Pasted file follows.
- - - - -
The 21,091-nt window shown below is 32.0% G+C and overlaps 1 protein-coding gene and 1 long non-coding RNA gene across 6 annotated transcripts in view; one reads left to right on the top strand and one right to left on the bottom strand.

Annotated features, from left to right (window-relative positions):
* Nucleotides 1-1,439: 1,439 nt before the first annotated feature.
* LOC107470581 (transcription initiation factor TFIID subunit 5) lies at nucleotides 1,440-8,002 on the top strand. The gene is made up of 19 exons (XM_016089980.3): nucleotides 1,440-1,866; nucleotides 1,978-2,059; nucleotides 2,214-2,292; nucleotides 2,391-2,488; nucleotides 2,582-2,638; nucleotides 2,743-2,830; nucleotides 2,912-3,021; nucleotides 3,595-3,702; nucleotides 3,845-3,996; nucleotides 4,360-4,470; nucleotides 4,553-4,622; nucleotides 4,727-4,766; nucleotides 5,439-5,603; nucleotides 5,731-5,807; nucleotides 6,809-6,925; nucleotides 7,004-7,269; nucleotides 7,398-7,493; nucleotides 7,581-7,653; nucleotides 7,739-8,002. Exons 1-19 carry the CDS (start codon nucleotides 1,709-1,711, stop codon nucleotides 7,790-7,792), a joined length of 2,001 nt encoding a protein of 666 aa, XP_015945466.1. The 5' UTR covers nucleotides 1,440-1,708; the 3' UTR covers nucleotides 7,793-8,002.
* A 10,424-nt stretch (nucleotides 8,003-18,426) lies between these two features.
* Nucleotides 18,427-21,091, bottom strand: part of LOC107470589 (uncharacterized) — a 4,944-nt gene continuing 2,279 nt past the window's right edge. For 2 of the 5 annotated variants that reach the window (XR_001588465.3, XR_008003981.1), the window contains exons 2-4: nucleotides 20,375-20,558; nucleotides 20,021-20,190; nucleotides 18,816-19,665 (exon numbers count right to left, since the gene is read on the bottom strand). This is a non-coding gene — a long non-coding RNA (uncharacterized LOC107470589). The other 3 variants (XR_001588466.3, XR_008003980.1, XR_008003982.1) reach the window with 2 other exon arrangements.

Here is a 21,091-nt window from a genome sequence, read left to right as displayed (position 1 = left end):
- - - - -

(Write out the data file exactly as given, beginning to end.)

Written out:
The 21,091-nt window shown below is 32.0% G+C and overlaps 1 protein-coding gene and 1 long non-coding RNA gene across 6 annotated transcripts in view; one reads left to right on the top strand and one right to left on the bottom strand.

Annotated features, from left to right (window-relative positions):
* Nucleotides 1-1,439: 1,439 nt before the first annotated feature.
* LOC107470581 (transcription initiation factor TFIID subunit 5) lies at nucleotides 1,440-8,002 on the top strand. The gene is made up of 19 exons (XM_016089980.3): nucleotides 1,440-1,866; nucleotides 1,978-2,059; nucleotides 2,214-2,292; nucleotides 2,391-2,488; nucleotides 2,582-2,638; nucleotides 2,743-2,830; nucleotides 2,912-3,021; nucleotides 3,595-3,702; nucleotides 3,845-3,996; nucleotides 4,360-4,470; nucleotides 4,553-4,622; nucleotides 4,727-4,766; nucleotides 5,439-5,603; nucleotides 5,731-5,807; nucleotides 6,809-6,925; nucleotides 7,004-7,269; nucleotides 7,398-7,493; nucleotides 7,581-7,653; nucleotides 7,739-8,002. Exons 1-19 carry the CDS (start codon nucleotides 1,709-1,711, stop codon nucleotides 7,790-7,792), a joined length of 2,001 nt encoding a protein of 666 aa, XP_015945466.1. The 5' UTR covers nucleotides 1,440-1,708; the 3' UTR covers nucleotides 7,793-8,002.
* A 10,424-nt stretch (nucleotides 8,003-18,426) lies between these two features.
* Nucleotides 18,427-21,091, bottom strand: part of LOC107470589 (uncharacterized) — a 4,944-nt gene continuing 2,279 nt past the window's right edge. For 2 of the 5 annotated variants that reach the window (XR_001588465.3, XR_008003981.1), the window contains exons 2-4: nucleotides 20,375-20,558; nucleotides 20,021-20,190; nucleotides 18,816-19,665 (exon numbers count right to left, since the gene is read on the bottom strand). This is a non-coding gene — a long non-coding RNA (uncharacterized LOC107470589). The other 3 variants (XR_001588466.3, XR_008003980.1, XR_008003982.1) reach the window with 2 other exon arrangements.

Here is a 21,091-nt window from a genome sequence, read left to right as displayed (position 1 = left end):